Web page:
Permalink Submitted by Chris G on December 12, 2017

I think I found an interesting fact about e independently, which of course doesn't make it a new discovery.

I was looking at self roots, that is numbers that are the nth root of n. 1 root 1 = 1, 2 root 2 = 1.4142..., 3 root 3 = 1.4422. 4 root 4 = 1.4142..., 5 root 5 = 1.3797..., 6 root 6 = 1.3480, 100 root 100 = 1.0471..., 1000 root 1000 = 1.0069...

At first the values in the list increase from 1 to a maximum with 3 root 3, then appear to converge on 1 again. But while 3 may have the biggest self root of any integer at 1.4422, a smaller number, 2.7, has an even bigger one at 1.444655705... But e root e rises to 1.444667861..., while 2.718981828 root 2.71898828 (which is just 0.0007 bigger than e) declines again to 1.444667843...

So e has the biggest self root of any number.

(Another interesting fact to emerge is that 2 root 2 = 4 root 4, are they the only two equal self roots?)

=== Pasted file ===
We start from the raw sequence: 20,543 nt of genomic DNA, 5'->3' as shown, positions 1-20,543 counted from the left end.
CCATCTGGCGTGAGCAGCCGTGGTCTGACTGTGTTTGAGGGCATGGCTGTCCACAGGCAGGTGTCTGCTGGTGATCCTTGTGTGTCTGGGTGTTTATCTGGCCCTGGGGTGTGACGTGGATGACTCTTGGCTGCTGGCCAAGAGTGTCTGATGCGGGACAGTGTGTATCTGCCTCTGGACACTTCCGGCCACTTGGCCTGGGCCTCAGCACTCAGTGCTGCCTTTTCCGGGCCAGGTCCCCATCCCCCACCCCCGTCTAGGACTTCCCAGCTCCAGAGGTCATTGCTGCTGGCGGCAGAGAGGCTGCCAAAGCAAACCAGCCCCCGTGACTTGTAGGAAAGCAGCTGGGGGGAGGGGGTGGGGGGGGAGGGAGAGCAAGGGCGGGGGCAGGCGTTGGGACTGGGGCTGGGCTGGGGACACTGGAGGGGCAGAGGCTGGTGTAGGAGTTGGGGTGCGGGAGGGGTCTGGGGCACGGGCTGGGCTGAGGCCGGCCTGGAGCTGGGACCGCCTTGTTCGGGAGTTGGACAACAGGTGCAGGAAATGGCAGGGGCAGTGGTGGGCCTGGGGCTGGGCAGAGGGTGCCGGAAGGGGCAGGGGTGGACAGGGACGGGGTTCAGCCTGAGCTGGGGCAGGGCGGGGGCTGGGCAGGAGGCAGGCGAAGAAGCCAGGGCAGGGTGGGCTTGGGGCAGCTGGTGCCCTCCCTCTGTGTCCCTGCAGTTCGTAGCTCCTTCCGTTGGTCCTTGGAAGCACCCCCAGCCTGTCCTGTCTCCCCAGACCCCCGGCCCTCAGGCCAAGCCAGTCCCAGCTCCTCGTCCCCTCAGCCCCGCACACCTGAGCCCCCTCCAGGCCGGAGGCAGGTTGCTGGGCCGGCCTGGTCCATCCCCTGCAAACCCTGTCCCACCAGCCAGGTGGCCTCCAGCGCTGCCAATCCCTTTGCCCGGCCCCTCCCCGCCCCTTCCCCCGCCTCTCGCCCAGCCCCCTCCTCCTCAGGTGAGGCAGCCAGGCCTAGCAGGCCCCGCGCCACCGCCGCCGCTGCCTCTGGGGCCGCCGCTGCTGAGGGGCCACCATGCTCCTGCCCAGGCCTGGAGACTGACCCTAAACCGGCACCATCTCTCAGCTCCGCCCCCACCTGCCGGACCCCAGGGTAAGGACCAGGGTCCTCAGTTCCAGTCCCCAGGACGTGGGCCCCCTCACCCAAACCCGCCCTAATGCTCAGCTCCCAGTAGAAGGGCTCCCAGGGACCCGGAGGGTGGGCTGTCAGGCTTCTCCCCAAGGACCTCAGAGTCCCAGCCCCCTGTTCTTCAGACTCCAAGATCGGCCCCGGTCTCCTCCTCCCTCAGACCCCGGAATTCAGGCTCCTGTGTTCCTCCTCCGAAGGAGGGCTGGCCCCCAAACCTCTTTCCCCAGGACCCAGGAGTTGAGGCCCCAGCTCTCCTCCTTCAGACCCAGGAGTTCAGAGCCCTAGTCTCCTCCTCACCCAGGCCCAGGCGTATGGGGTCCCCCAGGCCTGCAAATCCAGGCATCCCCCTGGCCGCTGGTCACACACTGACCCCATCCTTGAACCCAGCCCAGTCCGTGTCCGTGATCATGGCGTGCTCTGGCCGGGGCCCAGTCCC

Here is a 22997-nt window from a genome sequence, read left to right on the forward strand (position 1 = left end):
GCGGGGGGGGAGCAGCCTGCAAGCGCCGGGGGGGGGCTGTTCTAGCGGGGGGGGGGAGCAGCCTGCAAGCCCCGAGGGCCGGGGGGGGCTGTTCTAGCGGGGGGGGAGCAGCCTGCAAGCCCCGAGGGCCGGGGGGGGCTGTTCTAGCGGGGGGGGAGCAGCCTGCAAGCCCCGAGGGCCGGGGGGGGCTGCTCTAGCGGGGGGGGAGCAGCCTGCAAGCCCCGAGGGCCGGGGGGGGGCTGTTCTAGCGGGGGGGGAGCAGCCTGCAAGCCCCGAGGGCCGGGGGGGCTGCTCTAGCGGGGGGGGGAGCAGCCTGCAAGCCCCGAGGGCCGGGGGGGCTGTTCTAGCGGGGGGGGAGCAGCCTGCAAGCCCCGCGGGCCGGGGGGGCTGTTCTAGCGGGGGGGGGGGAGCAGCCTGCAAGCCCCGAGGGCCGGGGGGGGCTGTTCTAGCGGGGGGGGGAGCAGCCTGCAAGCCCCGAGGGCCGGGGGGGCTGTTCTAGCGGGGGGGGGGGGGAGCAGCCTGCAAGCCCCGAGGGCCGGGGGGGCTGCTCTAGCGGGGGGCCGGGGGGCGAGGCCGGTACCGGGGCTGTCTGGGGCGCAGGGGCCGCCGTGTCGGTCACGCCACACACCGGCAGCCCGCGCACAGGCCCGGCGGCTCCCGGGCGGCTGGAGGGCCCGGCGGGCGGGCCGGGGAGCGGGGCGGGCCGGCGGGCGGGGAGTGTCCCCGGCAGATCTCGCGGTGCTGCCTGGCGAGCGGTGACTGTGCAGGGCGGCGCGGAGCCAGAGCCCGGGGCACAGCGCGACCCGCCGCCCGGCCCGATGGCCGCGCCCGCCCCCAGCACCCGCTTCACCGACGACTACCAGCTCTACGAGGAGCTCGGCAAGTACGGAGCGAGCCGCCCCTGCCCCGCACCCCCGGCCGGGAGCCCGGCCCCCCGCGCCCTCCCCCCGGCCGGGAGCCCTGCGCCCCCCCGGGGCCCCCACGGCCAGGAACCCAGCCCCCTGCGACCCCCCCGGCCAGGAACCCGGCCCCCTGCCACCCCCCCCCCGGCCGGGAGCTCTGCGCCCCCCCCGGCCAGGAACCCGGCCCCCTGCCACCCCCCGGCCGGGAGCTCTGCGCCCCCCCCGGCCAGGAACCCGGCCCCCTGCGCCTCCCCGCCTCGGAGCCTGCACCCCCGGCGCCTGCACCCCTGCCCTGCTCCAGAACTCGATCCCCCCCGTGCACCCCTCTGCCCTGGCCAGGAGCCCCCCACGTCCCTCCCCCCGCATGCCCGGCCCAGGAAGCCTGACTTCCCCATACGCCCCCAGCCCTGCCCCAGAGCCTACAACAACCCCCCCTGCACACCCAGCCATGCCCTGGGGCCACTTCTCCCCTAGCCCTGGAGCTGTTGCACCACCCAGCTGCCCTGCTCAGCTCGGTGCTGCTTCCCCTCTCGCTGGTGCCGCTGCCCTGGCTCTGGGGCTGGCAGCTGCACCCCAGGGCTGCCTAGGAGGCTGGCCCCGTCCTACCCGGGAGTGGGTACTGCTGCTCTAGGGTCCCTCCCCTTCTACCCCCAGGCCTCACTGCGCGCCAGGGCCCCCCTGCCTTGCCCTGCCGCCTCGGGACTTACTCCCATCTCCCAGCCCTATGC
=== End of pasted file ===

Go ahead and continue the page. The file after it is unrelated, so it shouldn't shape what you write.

Please tell me where I can find this in the literature.

## The self root of e

I think I found an interesting fact about e independently, which of course doesn't make it a new discovery.

I was looking at self roots, that is numbers that are the nth root of n. 1 root 1 = 1, 2 root 2 = 1.4142..., 3 root 3 = 1.4422. 4 root 4 = 1.4142..., 5 root 5 = 1.3797..., 6 root 6 = 1.3480, 100 root 100 = 1.0471..., 1000 root 1000 = 1.0069...

At first the values in the list increase from 1 to a maximum with 3 root 3, then appear to converge on 1 again. But while 3 may have the biggest self root of any integer at 1.4422, a smaller number, 2.7, has an even bigger one at 1.444655705... But e root e rises to 1.444667861..., while 2.718981828 root 2.71898828 (which is just 0.0007 bigger than e) declines again to 1.444667843...

So e has the biggest self root of any number.

(Another interesting fact to emerge is that 2 root 2 = 4 root 4, are they the only two equal self roots?)

Please tell me where I can find this in the literature.